I’ll admit that my common sense was no match for my enthusiasm and false sense of racing ability when I first went online. I didn’t go for the rivals option first, I selected ‘Worldwide’ and got matched against what I guessed would be 3 Koreans, judging by their name text. For those of you less-informed, Korean gods take the form of Mario and Lara Croft – a church to us is a Gamecube to them. Hardcore to say the least, and it showed when ‘4th’ was splashed across my screen 4 times in a row (ask me and I’ll rattle off an excuse about my thumbs freezing up or something).

It’s fair to say that should you want to venture worldwide, you should be pulling out the stops on the continental option - my personal favourite as wait times seem shorter and I got more opponents to play against - something that is imperative if you want to rack up a good record. Here’s why: A Mario Kart DS online game consists of 4 racers, 4 races, and a point scoring system that sees the best player of the 4 races take 1st place. After the tournament your position is recorded according to the number of points gained throughout the game – so it’s in your best interests to finish first and get 3 wins to your record – that is, if your fellow gamers don’t bail on you. If your points tally fails to break into two digits, it means your nan could probably do better and as a reminder it should be engraved into your wins/losses record.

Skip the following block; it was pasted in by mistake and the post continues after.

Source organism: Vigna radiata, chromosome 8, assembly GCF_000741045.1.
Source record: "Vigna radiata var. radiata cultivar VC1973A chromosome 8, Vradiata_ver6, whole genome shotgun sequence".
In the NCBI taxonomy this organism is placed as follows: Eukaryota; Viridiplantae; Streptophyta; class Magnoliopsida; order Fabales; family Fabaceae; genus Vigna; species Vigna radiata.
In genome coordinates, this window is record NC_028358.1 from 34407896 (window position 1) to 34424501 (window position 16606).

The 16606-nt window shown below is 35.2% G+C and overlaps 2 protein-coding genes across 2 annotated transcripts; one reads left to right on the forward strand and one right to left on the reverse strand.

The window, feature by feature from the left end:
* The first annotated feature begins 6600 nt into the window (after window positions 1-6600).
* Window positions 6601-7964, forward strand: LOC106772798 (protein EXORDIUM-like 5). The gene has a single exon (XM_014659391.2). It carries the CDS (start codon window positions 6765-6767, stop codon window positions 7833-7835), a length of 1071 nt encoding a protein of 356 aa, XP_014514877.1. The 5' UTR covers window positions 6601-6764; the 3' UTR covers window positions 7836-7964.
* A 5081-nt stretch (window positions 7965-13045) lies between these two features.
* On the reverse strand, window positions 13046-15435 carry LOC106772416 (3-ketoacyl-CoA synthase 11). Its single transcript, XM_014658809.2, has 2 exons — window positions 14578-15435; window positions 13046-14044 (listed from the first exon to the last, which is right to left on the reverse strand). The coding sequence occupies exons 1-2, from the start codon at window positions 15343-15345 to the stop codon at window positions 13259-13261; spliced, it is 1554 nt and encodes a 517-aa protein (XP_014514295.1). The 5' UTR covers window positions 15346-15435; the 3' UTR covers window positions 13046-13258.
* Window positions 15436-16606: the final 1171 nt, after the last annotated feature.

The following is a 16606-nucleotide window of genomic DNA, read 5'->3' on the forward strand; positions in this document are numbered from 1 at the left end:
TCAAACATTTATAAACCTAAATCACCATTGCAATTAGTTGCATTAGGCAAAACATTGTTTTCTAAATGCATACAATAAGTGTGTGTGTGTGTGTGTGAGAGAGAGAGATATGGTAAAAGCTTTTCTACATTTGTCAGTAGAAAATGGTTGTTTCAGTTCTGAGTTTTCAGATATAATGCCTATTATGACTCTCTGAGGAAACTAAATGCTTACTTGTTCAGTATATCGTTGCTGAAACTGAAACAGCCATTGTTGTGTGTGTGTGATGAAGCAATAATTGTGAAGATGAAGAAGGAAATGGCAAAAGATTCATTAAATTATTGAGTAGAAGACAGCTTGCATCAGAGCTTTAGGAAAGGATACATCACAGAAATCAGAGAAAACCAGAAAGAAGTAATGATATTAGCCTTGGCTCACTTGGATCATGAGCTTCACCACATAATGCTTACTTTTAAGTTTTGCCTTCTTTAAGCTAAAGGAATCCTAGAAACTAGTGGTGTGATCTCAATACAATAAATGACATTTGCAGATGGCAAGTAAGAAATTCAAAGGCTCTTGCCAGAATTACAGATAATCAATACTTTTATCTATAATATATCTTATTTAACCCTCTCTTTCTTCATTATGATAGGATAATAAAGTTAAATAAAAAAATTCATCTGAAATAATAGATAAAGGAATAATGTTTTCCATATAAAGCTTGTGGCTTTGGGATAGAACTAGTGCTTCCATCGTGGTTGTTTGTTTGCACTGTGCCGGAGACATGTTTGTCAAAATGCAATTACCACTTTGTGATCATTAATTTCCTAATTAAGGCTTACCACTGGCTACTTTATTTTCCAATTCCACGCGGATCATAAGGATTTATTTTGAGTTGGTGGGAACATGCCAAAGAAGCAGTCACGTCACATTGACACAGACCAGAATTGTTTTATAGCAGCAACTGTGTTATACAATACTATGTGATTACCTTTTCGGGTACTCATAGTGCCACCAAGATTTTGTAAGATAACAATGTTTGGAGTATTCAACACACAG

Unfortunately, it is more likely that your opponent will quit to avoid a loss on his record, and deny you a win on yours. The more players you have makes it more likely you’ll record at least a win if you finish first, but it shouldn’t be this way, nor should you have consider easing off the pedal a tad in order to keep your opponents from quitting a tourney that you deserve to win. Integrity it seems, is not on the menu at Chez MK. It’s the most common user complaint with the game – and as every game should reward fair and skilled play, it’s disappointing that a fundamental law of gaming has been naively overlooked on Mario Kart DS. Finding fools to play online is easy, finding friends is harder.